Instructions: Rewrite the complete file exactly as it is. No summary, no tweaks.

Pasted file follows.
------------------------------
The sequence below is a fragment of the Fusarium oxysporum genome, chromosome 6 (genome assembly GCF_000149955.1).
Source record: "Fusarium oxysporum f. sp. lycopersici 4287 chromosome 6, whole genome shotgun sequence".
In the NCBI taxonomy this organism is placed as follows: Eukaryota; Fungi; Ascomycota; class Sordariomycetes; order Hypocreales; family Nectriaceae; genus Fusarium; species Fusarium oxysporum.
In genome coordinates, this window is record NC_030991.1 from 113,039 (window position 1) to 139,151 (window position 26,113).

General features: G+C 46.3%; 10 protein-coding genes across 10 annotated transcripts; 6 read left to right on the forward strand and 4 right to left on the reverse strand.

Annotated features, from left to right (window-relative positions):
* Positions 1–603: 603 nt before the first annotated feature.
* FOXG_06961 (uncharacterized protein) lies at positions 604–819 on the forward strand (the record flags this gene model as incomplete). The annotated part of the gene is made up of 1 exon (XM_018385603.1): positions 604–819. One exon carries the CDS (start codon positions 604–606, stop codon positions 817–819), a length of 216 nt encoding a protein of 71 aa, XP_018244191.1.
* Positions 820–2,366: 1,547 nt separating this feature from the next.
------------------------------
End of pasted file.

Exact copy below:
The sequence below is a fragment of the Fusarium oxysporum genome, chromosome 6 (genome assembly GCF_000149955.1).
Source record: "Fusarium oxysporum f. sp. lycopersici 4287 chromosome 6, whole genome shotgun sequence".
In the NCBI taxonomy this organism is placed as follows: Eukaryota; Fungi; Ascomycota; class Sordariomycetes; order Hypocreales; family Nectriaceae; genus Fusarium; species Fusarium oxysporum.
In genome coordinates, this window is record NC_030991.1 from 113,039 (window position 1) to 139,151 (window position 26,113).

General features: G+C 46.3%; 10 protein-coding genes across 10 annotated transcripts; 6 read left to right on the forward strand and 4 right to left on the reverse strand.

Annotated features, from left to right (window-relative positions):
* Positions 1–603: 603 nt before the first annotated feature.
* FOXG_06961 (uncharacterized protein) lies at positions 604–819 on the forward strand (the record flags this gene model as incomplete). The annotated part of the gene is made up of 1 exon (XM_018385603.1): positions 604–819. One exon carries the CDS (start codon positions 604–606, stop codon positions 817–819), a length of 216 nt encoding a protein of 71 aa, XP_018244191.1.
* Positions 820–2,366: 1,547 nt separating this feature from the next.